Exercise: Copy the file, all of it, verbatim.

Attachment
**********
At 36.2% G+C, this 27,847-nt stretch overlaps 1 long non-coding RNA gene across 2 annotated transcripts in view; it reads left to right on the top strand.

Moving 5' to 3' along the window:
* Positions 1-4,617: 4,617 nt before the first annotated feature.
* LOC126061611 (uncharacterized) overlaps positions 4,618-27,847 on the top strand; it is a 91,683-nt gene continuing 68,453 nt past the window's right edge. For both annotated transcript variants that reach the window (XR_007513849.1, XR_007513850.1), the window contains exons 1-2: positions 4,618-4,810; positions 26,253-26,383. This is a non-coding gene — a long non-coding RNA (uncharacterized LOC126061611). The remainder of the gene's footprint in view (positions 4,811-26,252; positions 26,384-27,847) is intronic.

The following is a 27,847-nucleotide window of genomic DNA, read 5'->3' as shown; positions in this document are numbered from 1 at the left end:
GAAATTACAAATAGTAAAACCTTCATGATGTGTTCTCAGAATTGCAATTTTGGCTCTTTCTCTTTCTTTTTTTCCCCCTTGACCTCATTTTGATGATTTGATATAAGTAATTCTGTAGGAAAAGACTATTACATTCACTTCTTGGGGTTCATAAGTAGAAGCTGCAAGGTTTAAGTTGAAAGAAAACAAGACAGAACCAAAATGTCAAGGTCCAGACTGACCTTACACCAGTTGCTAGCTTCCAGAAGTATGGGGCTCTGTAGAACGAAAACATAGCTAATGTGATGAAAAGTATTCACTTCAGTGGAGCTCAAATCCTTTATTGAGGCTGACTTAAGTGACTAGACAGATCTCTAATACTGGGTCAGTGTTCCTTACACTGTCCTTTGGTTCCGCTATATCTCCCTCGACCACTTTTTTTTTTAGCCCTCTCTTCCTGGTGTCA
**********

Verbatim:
At 36.2% G+C, this 27,847-nt stretch overlaps 1 long non-coding RNA gene across 2 annotated transcripts in view; it reads left to right on the top strand.

Moving 5' to 3' along the window:
* Positions 1-4,617: 4,617 nt before the first annotated feature.
* LOC126061611 (uncharacterized) overlaps positions 4,618-27,847 on the top strand; it is a 91,683-nt gene continuing 68,453 nt past the window's right edge. For both annotated transcript variants that reach the window (XR_007513849.1, XR_007513850.1), the window contains exons 1-2: positions 4,618-4,810; positions 26,253-26,383. This is a non-coding gene — a long non-coding RNA (uncharacterized LOC126061611). The remainder of the gene's footprint in view (positions 4,811-26,252; positions 26,384-27,847) is intronic.

The following is a 27,847-nucleotide window of genomic DNA, read 5'->3' as shown; positions in this document are numbered from 1 at the left end:
GAAATTACAAATAGTAAAACCTTCATGATGTGTTCTCAGAATTGCAATTTTGGCTCTTTCTCTTTCTTTTTTTCCCCCTTGACCTCATTTTGATGATTTGATATAAGTAATTCTGTAGGAAAAGACTATTACATTCACTTCTTGGGGTTCATAAGTAGAAGCTGCAAGGTTTAAGTTGAAAGAAAACAAGACAGAACCAAAATGTCAAGGTCCAGACTGACCTTACACCAGTTGCTAGCTTCCAGAAGTATGGGGCTCTGTAGAACGAAAACATAGCTAATGTGATGAAAAGTATTCACTTCAGTGGAGCTCAAATCCTTTATTGAGGCTGACTTAAGTGACTAGACAGATCTCTAATACTGGGTCAGTGTTCCTTACACTGTCCTTTGGTTCCGCTATATCTCCCTCGACCACTTTTTTTTTTAGCCCTCTCTTCCTGGTGTCA